We are a company that has many web applications developed in ASP.NET. Our Internet service provider (Telefonica) wants to test our web sites looking for vulnerabilities. For that, they are asking us to provide them credentials (read-only access) for each web site.

It's the first time that I have heard that for testing vulnerabilities in websites you need to provide such information to an ISP. I always thought that for testing vulnerabilities you should try to break or hack websites without knowing that precious info? Maybe I'm wrong.


Finally, I know what kind of vulnerabilities testing are they going to perform. They are going to use Qualys Guard Scan and perform "authenticated scans". First time I've heard about that. According to Qualys company, they are very helpful to find security vulnerabilities:


Any experience with that kind of scans?

  • Just an add-on to the answers you've had so far. You might want to get them to test on a test/dev site (with the same codebase of course). There's always a risk with testing (especially if they're using automated scanners) that it could impact the site... Commented Jan 23, 2014 at 21:43

2 Answers 2


Yes, it's normal for a pen tester to ask for credentials (but not so much an ISP).

The application as a whole can't really be tested without access to credentials. Someone without credentials should only be able to interact with one interface - the login screen. Given test credentials, however, every form, every upload, every data entry point in the application can be tested. You do want to know if your users can perform SQL insertion or command shell invocation, right?

In fact, pen testers will often ask for multiple accounts, and if the site supports different privilege levels ("admin" versus "user") they'll ask for one of each. This allows them to test the different levels of application access, and also to test for the ability of one account to do something that will impact another.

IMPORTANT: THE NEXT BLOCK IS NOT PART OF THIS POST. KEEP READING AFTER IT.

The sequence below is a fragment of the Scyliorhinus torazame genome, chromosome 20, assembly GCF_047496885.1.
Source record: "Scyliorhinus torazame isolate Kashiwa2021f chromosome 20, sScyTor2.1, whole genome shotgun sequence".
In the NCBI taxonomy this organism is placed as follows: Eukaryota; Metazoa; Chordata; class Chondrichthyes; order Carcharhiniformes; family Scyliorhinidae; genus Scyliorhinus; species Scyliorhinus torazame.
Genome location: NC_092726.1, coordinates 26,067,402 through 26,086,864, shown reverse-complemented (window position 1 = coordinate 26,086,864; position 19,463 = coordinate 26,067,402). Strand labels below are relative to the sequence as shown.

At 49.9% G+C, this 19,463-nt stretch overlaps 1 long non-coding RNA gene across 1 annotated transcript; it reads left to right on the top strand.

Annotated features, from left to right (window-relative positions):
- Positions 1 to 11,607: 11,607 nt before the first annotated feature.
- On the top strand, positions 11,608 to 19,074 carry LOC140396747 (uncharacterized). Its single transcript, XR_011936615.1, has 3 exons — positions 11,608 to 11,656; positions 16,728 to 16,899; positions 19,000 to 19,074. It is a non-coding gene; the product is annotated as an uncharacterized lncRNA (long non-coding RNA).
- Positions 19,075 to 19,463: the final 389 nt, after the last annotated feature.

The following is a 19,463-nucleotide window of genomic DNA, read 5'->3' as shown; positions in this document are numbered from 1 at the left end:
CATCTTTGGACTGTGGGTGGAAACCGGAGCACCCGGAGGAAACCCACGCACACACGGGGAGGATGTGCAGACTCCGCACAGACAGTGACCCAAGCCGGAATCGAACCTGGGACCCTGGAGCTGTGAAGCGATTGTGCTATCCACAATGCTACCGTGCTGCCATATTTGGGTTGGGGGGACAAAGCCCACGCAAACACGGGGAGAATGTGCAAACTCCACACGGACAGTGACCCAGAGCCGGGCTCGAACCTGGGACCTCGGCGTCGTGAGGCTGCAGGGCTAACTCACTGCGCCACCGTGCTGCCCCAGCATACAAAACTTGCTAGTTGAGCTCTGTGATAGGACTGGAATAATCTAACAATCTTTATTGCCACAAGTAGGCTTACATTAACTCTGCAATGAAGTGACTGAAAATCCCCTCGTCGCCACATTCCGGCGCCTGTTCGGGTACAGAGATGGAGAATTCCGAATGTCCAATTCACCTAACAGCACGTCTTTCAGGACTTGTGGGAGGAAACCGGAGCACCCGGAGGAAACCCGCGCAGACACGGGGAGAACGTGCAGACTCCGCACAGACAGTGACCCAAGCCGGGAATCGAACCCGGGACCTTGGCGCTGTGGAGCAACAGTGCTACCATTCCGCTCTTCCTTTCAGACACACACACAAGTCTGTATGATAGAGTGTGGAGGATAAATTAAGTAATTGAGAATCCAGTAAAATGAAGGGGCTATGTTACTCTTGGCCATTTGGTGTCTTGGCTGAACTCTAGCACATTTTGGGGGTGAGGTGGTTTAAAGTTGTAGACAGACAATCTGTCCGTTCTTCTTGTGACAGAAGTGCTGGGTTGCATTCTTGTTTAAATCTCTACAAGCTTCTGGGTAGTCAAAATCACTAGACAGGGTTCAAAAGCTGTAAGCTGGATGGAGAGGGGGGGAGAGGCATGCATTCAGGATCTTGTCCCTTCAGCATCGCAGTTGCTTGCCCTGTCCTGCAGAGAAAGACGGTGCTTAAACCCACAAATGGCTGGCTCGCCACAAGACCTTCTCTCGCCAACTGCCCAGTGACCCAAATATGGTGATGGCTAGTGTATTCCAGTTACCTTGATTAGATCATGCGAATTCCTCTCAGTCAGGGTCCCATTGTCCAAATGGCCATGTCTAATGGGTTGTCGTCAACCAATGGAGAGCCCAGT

Now, if your ISP is doing this, I'd expect a vulnerability scan without credentials; I doubt they're actually spending the money required to do a proper pen test. I'd probably decline if this is regular, automated testing - that's not a pen test. But there's probably lots more to know about your situation which might clarify it one way or another.

  • 1
    be sure to read @kiBytes answer as well.
    – PsychoData
    Commented Jan 23, 2014 at 20:42

While, as @gowenfawr has answered, it is normal for a professional pentester to ask for user-password you should ask them the following questions:

  1. What tests are you going to perform with these users? (so you know exactly what they are doing).
  2. How are you going to manage the credentials I give you? (so you can know if they are going to protect the credentials properly.
  3. What kind of privileges do you need for these credentials? (so you can give them the minimum privileges possible).

Then you should be aware of what are you giving to them:

  1. You should create NEW users for the pentesters and you should monitor these users properly (so you can know what is going on).
  2. You should make the user available right when the test begin, you need to coordinate with them.
  3. You should delete the accounts as soon as you have been reported the end of the tests.
  4. others?

Also, let me add a clarification about the penetration tests, these tests, among others, try to, as you say, find vulnerabilities so they can get some users or access to your services without them. But also they should try to perform operations that should be forbidden for different kind of users, ie: a normal user should not be able to gain administration privileges. So you really need to test every different user profile in your web application.

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